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Alexx Calise

In Avanti

Review by Rick Damigella

There is something I am a huge fan of hearing, of which there is just not enough of in rock music. That is a female rock performer who rocks because of their own talent, not because of a showy gimmick or being a packaged product based on sex appeal. Alexx Calise is exactly that; talent for talent’s sake and not a product.

This Southern California-via-Florida rocker blends elements of hard rock with electronica (another thing, of which when done right, I am also an absolute fan) with a dash of 21st century urban pop sensibility. The resulting sound of her second album, In Avanti, is a tightly polished combination of rocktronica, heartfelt heavy pop balladry and full-tilt rockers which should appeal to multiple levels of music fandom. The translation from Italian of “In Avanti” is “forward;” and forward is exactly where Alexx Calise takes her music.

This review is available in book format (hardcover and paperback) in Music Street Journal: 2011  Volume 4 at

Track by Track Review
Anything Goes

Electronic colors wash across the sound spectrum, quickly joined by drums and guitars with appropriate levels of crunch. But then it gets more interesting. A heavy electronica line couples the intro to the opening vocal line in killer style. One of the fastest ways to get this reviewer’s attention is a proper blend of rock and electronic elements and this song (the whole album, actually) has them. Alexx Calise’s voice is strong, but gets even better with less production around it in the chorus. And behold! We get a guitar solo! That’s another thing there just isn’t enough of in this world. Its short, but well played.

Break Me

Thick, electronic bass hits punctuate the opening as Calise declares “You’re not gonna break me!” in the intro. The song takes a sharp turn into a gentler vocal tone before taking another into an urban-infused vocal delivery. Perhaps it is something about the production of the deft blending of styles, but this song feels as if it were written for a movie soundtrack. In other words, it ought to be in one where a female character finds a moment of renewed strength. Are they rebooting The Legend of Billie Jean yet? If so, here’s the theme song.

Saying Goodbye

Cyberpunk-inspired rhythms, a synth string section and a hammering guitar tone propel the song, but it’s Calise’s vocals that make it complete. The effected vocal sections are completely appropriate for the song’s style, and it would be interesting to hear how this would translate in a live setting.

Out of Sight

Electronic rhythms blend with a piano line hovering an octave north of gothic starts the next song. Calise’s voice is presented pure and easy, with a gentler, softer tonality to it. At this point in the listen we know she’s capable of belting hard, which she does as the chorus kicks in, with her guitar and voice working in tandem to excellent effect. Whatever electronic effect the producers put on the short guitar solo is utterly unique.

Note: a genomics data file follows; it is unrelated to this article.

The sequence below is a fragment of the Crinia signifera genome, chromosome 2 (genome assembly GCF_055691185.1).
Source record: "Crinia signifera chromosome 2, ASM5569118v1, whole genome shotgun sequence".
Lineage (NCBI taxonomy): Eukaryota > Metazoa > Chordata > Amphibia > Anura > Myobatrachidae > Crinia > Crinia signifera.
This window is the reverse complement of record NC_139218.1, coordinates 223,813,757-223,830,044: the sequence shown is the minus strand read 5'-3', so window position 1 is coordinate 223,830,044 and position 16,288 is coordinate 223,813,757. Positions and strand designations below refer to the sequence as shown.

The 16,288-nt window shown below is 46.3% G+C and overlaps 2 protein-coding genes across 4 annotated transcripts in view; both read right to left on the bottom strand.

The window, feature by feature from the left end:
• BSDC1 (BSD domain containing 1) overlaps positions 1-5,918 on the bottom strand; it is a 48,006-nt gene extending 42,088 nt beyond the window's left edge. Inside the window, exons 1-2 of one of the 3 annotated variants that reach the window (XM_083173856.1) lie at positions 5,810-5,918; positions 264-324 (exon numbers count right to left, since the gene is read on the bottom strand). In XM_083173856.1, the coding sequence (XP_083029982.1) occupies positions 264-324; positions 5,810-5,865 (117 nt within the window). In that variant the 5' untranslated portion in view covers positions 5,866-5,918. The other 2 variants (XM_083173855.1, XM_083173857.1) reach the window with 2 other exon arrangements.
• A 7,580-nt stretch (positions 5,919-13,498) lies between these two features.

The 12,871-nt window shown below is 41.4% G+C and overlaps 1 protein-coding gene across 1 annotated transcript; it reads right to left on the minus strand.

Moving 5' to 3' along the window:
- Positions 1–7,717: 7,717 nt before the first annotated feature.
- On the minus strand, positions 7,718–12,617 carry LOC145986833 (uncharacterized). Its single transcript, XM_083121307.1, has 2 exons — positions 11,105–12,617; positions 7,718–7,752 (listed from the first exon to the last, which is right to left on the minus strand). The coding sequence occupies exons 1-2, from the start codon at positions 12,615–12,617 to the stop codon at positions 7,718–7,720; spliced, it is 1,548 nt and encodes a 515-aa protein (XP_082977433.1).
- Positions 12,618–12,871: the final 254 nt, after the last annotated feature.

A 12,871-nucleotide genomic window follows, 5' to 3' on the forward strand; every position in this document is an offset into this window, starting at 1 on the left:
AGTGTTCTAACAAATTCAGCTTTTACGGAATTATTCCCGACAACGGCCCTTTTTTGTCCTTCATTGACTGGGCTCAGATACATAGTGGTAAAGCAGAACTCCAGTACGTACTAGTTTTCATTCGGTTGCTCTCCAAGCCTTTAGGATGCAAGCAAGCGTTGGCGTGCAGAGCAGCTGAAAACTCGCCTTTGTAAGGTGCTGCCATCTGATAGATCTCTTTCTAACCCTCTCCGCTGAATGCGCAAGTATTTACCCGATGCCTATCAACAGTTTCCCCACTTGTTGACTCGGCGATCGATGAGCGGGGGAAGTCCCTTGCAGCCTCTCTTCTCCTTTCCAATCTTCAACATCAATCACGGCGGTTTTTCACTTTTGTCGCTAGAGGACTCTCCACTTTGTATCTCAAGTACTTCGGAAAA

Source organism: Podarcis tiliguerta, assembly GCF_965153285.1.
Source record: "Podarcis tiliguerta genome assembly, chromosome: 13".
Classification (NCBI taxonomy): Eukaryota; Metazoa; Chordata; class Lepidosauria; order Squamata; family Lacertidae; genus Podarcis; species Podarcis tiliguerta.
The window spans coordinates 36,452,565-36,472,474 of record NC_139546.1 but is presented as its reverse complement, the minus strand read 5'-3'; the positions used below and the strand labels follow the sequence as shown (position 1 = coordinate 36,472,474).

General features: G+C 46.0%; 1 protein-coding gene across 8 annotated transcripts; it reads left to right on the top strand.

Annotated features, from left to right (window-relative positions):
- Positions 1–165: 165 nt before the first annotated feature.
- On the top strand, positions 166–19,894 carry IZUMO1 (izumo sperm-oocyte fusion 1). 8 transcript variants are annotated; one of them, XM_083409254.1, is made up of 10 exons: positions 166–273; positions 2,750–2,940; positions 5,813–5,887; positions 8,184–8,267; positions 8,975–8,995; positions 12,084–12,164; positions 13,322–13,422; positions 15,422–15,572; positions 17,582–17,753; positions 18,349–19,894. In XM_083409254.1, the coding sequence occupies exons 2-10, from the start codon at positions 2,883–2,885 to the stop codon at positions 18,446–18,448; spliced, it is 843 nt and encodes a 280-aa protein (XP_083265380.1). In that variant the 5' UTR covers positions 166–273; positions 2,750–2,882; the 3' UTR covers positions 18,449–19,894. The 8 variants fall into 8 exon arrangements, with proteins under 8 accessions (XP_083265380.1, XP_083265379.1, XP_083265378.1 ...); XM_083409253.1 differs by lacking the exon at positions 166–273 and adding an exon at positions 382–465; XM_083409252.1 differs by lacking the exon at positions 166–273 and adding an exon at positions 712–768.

Release Me

An acoustic guitar starts things off this time. While still maintaining the album’s overall rocktronica sound and feeling, the production on this track is much more subtle, allowing the performer to shine through even more.


The gentler nature of the mid-section of the album continues with this piece. Alexx Calise is featured solo, just voice and guitar until a very appropriate synth colors the background and it joined by piano. The well-placed electronic elements return as the song progresses, accenting the song beautifully, giving it a fuller sound with each subsequent section.

See You Again

Drifting into a pop vein, once again we get Alexx Calise and acoustic guitar, with things getting crunchier as we arrive at the chorus. In a perfect world, this would be a song that enjoyed regular rotation on the radio. More on that thought later in the review.

Good Enough (The Dirty South Mix)

We now arrive at one of my favorite tracks on the album. And yes, it’s Dirty South as in the Serbian-born Australian DJ who has remixed everyone from Tiësto to Snoop Dogg to U2. The guitars are heavier, as are some of the synths. Production fans throw on your headphones and relish in the loose instrument cable buzz placed subtly in the right channel at the 20 second mark. Calise’s voice, especially in the chorus, is among the strongest performances on the album. Calise lets go with a guitar and vocal wail at the 2:25 mark that ties the whole thing together perfectly. This is rocktronica defined and there needs to be more of it when it’s put together this well.

My Song (Version 2.0)

This is also among my favorite tracks on the album. Calise asks, “is this thing on?” from the vocal booth to start the track off. Crisp guitar riffing and a pulsating bass propel the song. This is much more of a pure rocker, with much less in the way of electronics. They are there, just considerably more discreet in the mix. There is something about this song that just screams, “show stopper” in a live setting.

Get Used To It

The electronic elements are brought forward much more this time. The song closes the album on a very strong note, with Alexx Calise delivering one of her most hook-laden choruses yet. While I’ve not seen Alexx Calise play live, something about her performing style, especially with songs as strong as this one, tells me that while this album is a great listen, there’s bound to be even more to her when she takes a stage. This cut in particular has “hit” written all over it. In the era where artists such as this have less and less a chance to become a radio hit, it is up to you, the listener, the fan, to spread the word about what an utterly enjoyable listen In Avanti is.

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